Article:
From the Audiovisual Identity Database, the motion graphics museum


The Pathé Baby is an amateur cinema system invented by Victor Continsouza, manufactured and marketed by the French company Pathé Frères between 1904 and 1927, which stood out for being one of the first cinematographic systems conceived and designed to bring the cinema home.

1st Logo (1907-1922)

Visuals: On a black background, there is an oval with a picture of a cracked egg and a baby chick, with the text "Pathé-Baby" in a fancy font underlined.

Variant: A red tinted version exists.

Technique: A still, printed image.

Audio: None.

Availability: It was seen on Le Châteaux de Chambord (The Castle of Chambord) and L’infernal Contorsionniste (The Infernal Contortionist).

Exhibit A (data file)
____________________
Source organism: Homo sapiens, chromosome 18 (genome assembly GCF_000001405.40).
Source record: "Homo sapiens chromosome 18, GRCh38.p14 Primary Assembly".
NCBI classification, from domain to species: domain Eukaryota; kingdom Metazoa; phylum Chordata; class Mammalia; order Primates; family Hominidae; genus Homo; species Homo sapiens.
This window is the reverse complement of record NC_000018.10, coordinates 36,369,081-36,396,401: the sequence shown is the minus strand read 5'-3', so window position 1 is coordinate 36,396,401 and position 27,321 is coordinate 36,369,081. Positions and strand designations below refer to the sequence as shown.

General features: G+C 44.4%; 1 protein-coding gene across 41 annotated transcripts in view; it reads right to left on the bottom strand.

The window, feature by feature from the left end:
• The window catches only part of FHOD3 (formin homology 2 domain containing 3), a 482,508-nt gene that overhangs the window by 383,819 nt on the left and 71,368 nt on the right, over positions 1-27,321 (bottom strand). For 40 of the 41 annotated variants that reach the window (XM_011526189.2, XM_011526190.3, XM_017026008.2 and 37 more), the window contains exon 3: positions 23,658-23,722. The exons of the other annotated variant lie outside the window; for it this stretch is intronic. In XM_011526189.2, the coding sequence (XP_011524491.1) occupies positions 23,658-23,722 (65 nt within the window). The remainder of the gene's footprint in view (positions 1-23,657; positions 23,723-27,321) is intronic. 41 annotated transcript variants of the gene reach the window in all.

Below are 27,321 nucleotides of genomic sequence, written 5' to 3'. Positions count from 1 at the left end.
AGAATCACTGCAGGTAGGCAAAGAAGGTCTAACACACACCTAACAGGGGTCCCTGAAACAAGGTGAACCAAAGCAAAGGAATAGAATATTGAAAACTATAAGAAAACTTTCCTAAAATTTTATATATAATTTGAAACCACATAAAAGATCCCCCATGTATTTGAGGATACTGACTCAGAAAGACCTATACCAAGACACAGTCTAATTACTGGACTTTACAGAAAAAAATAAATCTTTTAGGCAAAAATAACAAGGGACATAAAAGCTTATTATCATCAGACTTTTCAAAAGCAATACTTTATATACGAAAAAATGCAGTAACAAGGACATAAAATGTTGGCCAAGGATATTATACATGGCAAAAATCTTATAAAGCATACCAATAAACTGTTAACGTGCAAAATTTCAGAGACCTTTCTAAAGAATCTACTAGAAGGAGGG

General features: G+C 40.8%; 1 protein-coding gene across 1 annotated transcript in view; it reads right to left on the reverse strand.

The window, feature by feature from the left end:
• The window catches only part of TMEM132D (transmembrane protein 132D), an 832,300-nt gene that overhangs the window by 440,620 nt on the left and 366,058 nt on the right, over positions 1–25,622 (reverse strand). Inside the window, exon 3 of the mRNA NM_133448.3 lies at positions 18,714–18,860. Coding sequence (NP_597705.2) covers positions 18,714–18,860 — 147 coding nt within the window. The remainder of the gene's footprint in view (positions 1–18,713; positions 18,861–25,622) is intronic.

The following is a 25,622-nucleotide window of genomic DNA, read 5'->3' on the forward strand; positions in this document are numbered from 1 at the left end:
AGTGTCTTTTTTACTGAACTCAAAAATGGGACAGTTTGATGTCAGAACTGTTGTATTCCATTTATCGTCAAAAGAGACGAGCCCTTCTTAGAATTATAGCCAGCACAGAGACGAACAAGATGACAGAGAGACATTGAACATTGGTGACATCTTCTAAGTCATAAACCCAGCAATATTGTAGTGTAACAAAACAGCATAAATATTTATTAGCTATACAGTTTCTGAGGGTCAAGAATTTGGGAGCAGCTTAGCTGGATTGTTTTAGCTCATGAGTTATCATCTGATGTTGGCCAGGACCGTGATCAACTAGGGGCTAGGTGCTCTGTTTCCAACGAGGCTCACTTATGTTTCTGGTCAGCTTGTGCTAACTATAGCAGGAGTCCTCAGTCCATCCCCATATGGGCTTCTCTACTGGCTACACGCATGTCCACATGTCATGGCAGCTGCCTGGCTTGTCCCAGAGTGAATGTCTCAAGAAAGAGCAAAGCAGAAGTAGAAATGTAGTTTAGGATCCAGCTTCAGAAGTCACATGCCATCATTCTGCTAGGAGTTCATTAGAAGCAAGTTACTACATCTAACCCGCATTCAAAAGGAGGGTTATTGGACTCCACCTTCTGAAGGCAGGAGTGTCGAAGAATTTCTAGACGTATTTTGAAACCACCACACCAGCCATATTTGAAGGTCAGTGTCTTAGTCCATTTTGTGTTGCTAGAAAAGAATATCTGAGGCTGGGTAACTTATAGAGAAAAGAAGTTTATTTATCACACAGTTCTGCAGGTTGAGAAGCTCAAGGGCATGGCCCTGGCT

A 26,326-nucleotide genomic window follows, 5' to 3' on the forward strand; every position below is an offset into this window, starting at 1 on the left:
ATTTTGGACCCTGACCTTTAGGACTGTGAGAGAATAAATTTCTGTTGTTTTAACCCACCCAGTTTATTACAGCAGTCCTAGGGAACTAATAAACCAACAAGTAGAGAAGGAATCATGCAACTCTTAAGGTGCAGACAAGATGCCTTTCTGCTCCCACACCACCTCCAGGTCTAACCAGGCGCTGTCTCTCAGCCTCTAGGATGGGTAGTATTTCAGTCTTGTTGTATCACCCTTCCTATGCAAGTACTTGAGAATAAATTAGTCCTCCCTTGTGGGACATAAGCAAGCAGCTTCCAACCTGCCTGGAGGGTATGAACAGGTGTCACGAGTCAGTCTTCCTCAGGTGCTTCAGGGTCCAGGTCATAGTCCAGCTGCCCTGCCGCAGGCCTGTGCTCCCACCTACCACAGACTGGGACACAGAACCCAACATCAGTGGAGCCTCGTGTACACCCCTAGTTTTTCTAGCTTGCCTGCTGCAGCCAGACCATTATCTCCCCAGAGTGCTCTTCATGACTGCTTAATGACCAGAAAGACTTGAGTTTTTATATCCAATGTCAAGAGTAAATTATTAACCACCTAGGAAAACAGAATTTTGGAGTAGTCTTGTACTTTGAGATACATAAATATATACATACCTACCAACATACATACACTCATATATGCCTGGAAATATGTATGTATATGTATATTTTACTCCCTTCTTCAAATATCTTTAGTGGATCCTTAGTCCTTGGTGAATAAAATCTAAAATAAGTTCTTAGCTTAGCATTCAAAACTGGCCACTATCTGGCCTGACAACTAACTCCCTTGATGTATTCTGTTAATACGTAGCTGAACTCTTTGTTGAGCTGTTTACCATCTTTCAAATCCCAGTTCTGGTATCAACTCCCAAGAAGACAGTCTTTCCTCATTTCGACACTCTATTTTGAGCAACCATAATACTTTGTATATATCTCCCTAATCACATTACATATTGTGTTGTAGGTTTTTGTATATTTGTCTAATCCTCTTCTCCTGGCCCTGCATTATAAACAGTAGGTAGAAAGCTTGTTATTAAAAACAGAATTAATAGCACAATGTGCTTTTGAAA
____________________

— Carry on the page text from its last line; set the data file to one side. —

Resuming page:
2nd Logo (1911-1924)

Visuals: Over a black background is the white, abstract rooster that crows again, which is written in a graffiti-like style, albeit with a fluorescent white drawing. Underneath is "Pathé - Baby" with underlined below the rooster, and the "-" is inside the leg of rooster.

Technique: A still, printed image.

Audio: None.

Availability: Seen on some Pathé-Baby 9.5mm films, such as La Bonne Cuisinière (The Good Cook in English) and Félix Le Chat (Felix The Cat).

Cookies help us deliver our services. By using our services, you agree to our use of cookies.